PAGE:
Nicolas Retsinas, director of Harvard University’s Joint Center for Housing Studies, says in this interview with the Wall Street Journal that the housing market is cooling because lenders overlend, builders overbuild, and consumers now expect a drop in prices. We really don’t need a degree from Harvard to figure that one out, but he also finds a few noteworthy facts.
First of all, Retsinas finds a stickiness to home prices. It is interesting that home prices have been so resilient even in this down market. He points out that most of the homes for sale are by people who live in them and if they don’t get the price they want then they just stay. So, perhaps he’s suggesting that consumer expectations are misguided on falling prices.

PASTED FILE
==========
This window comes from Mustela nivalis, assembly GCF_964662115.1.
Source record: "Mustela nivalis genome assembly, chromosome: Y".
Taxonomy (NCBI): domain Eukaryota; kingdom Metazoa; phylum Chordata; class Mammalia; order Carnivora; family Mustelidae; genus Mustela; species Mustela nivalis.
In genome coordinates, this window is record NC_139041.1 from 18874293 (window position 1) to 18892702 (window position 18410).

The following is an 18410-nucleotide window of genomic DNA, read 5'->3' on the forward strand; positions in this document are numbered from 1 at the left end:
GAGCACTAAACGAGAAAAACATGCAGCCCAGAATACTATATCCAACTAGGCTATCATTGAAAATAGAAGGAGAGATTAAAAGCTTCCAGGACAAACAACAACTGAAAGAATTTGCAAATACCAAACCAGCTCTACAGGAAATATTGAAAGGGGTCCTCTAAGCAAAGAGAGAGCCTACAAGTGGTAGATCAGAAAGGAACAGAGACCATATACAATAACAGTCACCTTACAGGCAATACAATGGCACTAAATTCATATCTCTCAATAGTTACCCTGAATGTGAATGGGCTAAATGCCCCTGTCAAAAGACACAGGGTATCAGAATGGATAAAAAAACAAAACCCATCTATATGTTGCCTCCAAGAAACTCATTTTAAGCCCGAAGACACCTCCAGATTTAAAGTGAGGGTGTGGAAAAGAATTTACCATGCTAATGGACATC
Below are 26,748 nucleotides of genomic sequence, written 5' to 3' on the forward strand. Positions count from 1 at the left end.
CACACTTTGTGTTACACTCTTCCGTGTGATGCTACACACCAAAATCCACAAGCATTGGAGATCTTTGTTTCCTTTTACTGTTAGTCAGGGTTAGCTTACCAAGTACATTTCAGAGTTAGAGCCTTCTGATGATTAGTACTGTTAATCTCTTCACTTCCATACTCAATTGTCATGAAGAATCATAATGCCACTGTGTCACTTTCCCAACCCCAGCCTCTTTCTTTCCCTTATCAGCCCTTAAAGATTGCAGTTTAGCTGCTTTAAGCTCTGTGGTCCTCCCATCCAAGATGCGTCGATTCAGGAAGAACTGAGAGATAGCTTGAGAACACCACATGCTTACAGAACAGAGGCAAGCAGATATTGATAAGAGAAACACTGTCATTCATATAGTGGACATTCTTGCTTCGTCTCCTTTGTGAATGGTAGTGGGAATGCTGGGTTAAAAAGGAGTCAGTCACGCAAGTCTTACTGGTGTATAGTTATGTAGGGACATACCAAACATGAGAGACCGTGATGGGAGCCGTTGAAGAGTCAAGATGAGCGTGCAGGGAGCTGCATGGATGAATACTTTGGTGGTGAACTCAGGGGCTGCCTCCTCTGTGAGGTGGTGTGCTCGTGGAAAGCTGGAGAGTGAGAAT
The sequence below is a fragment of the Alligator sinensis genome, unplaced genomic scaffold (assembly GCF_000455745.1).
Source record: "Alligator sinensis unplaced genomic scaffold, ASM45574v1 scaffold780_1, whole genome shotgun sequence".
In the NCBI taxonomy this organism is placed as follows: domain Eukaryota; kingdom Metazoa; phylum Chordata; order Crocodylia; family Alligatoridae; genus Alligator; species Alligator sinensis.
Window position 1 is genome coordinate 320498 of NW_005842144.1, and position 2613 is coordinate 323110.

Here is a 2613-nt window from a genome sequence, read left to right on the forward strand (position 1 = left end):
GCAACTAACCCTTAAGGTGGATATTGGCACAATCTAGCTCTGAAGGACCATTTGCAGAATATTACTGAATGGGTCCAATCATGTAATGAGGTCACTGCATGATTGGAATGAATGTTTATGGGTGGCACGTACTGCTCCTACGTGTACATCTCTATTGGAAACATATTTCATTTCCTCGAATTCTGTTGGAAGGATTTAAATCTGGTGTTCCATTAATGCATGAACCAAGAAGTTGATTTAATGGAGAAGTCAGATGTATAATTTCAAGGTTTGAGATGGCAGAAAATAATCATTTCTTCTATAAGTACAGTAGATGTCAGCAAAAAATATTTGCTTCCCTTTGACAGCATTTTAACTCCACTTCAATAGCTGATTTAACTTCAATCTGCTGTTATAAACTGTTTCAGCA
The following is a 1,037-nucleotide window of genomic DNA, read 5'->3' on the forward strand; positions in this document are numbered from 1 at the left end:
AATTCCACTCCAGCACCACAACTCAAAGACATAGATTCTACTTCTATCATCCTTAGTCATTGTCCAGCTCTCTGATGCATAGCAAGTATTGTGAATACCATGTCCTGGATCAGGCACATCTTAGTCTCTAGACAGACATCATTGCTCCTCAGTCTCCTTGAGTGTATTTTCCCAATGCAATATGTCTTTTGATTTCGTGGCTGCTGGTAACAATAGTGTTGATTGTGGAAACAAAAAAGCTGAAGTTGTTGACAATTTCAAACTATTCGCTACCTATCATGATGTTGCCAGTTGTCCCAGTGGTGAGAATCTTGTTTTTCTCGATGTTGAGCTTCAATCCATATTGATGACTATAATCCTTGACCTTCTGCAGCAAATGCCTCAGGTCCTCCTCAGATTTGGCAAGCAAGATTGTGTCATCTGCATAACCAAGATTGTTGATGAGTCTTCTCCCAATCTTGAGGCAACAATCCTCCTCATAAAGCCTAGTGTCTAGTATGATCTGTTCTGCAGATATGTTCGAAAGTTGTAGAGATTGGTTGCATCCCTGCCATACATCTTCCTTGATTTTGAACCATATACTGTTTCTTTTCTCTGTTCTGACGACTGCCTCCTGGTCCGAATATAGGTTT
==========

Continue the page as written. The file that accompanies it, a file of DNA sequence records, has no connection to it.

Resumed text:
Secondly, he finds that immigrants accounted for 40% of new households in the past 5 years and that the long term outlook for housing is good because of the expectation that this trend will continue. Demand for housing has long been viewed as a constant for most economists because people typically only own one home, but now the immigrant demand for housing provides a catalyst for stronger demand and a return of rising prices.
Geewiz, I never thought of that one before. Now there’s one more thing to consider when assessing our country’s immigration policy. God bless America.